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Growing Trends: Mobile and Casual Gaming

I grew up with the occasional video game making its way into my life. Well, that’s an understatement in several ways. I started playing well-known games like Mario Bros., Frogger, and Spyro when I was in elementary school and moved onto role-playing games (RPGs) like the Final Fantasy series, Kingdom Hearts, and Xenosaga as I got older. A lot of how I met my closest friends (and even my boyfriend) had to do with a love for the same series. I never considered myself a hardcore gamer despite how much time I spent playing them. Compared to the StarCraft types who would hold LAN parties that lasted days with no sleep, I felt like an amateur. I categorized myself more as a casual gamer… until quite recently.

The exponential growth of simple gaming apps such as Diner Dash or Fruit Ninja on smart phones and iPads, or portable games on Nintendo DSes with Cooking Mama created a brand new niche market of what could really be called the casual gamer. And it’s not limited to just gaming consoles, either. Social networking sites, most obviously Facebook, have witnessed a major flood of free gaming apps for the casual gamer. Does Farmville ring any bells? How about Words With Friends, or the other slew of fun, easy-to-play games from companies like PlayFish and Zynga?

What’s even more interesting is that with the advent of casual gaming, scores of older, female gamers have made themselves known. Typically, when one thinks of gaming, the visual of a geeky, 15-25 year-old single male who likes to chomp on Doritos and use “leet speak” comes to mind. Not any longer, huh?

Based on this article, the biggest trends in casual gaming that have lead to its widespread success are being 1)  free to play (and especially in this current double recession, who doesn’t have free as their favorite number?), 2) multi-platform/mobile (play the same game from your Facebook to your smart phone to your MP3 player, even), and last but certainly not least, 3) social. These games are parallel with the social networking trend. Friends, family, and acquaintances alike can play with each other and have fun. Of course, one of the factors I feel this article has forgotten is the ease of use that comes with casual games. You can be a grandma or you can be a hardcore gamer; these games don’t require a lot of technical skill, and that’s definitely appealing to groups of all ages, backgrounds, and expertise with gaming. 1 in 3 American adults now plays some form of casual game, and of those, 80% in the 18-34 age range play them regularly. Astounding.

As I fall somewhere between a hardcore gamer and a casual gamer, I have opted to categorize myself as a “semi-formal gamer” (cleverly coined from my best friend). I have played Words With Friends recently (and have found that I’m just as terrible with it as I am with Scrabble), Poupee Boutique, Pet Society, and a range of other free game apps through Facebook. I never really thought too much about how easy it was just to start the game or even discontinue it until now. If I were to stop playing Xenosaga for a few months and come back to it, I’d have to relearn all the bells and whistles before I could fully get back into the game. Also, being an old-school gamer, I’m used to playing just from a single platform like the PlayStation (2), though the multi-platform capabilities are appealing to me as well. And of course, the social aspect of these casual games makes the experience very enjoyable and memorable (if not a bit time-consuming as well). What else is interesting to me is that I see people like my parents dabbling in these games (even if they’re not too savvy with how Facebook itself works) when I’d grown up hearing them tell me that games were for kids and that they weren’t enjoyable when they were an adult. That kind of mindset has obviously taken a bit of a turn for them with the rising trend of casual games.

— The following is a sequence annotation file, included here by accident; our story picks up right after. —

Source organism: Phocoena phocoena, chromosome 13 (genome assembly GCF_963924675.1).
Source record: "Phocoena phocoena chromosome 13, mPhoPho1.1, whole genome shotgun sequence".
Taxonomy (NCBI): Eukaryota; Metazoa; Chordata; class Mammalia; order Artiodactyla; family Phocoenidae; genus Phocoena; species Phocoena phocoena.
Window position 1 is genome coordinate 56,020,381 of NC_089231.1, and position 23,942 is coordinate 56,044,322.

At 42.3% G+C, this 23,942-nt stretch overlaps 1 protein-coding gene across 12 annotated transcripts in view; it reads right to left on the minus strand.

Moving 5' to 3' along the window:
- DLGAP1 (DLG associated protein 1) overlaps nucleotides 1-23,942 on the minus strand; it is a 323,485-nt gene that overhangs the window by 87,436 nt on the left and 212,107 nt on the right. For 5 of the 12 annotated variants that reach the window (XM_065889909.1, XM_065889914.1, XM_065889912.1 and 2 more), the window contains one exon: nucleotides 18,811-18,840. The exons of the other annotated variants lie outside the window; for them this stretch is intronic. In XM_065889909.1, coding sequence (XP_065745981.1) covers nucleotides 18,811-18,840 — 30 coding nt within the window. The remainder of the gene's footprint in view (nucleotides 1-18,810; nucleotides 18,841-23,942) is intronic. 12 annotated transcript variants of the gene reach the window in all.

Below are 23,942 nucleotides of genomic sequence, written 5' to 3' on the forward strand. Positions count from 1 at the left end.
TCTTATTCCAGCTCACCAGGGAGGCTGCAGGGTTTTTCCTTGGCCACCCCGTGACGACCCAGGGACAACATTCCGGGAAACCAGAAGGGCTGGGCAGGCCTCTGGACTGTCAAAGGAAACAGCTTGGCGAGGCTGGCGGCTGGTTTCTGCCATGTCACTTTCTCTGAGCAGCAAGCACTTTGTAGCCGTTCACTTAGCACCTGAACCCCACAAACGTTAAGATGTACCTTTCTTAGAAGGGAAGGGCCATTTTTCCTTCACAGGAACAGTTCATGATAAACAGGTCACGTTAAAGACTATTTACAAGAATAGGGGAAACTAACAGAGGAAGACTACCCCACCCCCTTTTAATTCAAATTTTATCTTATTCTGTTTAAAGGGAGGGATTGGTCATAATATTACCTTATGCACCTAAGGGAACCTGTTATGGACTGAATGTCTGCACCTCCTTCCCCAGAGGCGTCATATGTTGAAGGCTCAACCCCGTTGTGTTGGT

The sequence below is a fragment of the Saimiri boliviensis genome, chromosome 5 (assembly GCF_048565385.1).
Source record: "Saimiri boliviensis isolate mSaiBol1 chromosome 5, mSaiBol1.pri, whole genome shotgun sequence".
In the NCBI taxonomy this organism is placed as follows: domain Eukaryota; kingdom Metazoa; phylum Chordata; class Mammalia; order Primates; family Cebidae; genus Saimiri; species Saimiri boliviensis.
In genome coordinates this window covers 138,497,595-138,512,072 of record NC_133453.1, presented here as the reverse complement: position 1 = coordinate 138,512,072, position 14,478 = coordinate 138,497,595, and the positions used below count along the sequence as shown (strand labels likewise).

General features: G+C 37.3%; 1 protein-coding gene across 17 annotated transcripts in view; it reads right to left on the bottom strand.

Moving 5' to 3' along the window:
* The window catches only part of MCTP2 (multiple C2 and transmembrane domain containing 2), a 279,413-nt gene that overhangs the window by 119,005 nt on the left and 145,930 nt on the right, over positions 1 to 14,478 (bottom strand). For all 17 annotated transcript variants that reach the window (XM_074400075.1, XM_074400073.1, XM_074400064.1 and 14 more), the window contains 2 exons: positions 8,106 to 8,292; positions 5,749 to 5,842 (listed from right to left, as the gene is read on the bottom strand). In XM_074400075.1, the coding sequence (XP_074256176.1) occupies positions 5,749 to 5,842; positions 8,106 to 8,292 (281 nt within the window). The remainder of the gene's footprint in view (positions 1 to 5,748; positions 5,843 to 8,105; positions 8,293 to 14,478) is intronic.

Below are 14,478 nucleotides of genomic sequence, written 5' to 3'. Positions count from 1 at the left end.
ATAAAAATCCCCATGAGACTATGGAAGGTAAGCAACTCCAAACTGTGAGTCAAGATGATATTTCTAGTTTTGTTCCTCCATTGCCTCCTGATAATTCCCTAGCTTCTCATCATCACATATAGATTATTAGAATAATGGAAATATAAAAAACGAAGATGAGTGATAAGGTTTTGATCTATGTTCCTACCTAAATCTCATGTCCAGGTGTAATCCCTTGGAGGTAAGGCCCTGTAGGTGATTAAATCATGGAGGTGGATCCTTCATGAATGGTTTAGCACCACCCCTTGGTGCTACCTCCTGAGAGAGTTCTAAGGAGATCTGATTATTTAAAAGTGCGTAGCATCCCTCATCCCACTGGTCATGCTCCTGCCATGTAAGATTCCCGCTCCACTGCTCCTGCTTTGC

Because this is a relatively new phenomenon, there are a lot of questions I have and a lot of answers I would want to discover about this topic, especially with how it relates to the consumer insights course I am currently taking. A few of them include:

  • What factors play a role in why casual games are so appealing to consumers beyond the ones that were listed in this blog? How about nostalgia? Games like Oregon Trail are now free-to-play on Facebook; how much of an effect does that have on somebody’s interest in a game? Does it have any at all?
  • What other platforms could appear in the future to make casual gaming even more accessible, engaging, and sociable?
  • Is it important to target specific groups for casual gaming? There are hardcore gamers, “semi-formal gamers,”  casual gamers, and/or those who would never think of touching a game controller, all with a variety (or lack) of gaming backgrounds. If not, how can/do gaming companies make casual games interesting for everyone? What’s the insight behind that?
  • Will factors such as ad sponsors for these free games be counter-productive and turn consumers off eventually? Will people be willing to pay for games to avoid ads?

There is definitely a lot to explore on this growing trend and the role it is taking in our everyday lives.


About Mai

Undergraduate advertising and marketing major at UT Austin blogging for a Customer Insights and Experiences course. Follow me, it'll be fun. I can't promise candy, though.

One response to “Growing Trends: Mobile and Casual Gaming

  1. Stephen Walls ⋅

    Mai – Very interesting – I hadn’t thought of this as a topic for a paper and I really like the idea. I play WWF and Angry Birds and I am definitely not a gamer. One of the best things about these games for me is that I can play them in very short bursts and I have heard that is a part of their appeal more broadly. I’m curious to see how this develops. Looks good.

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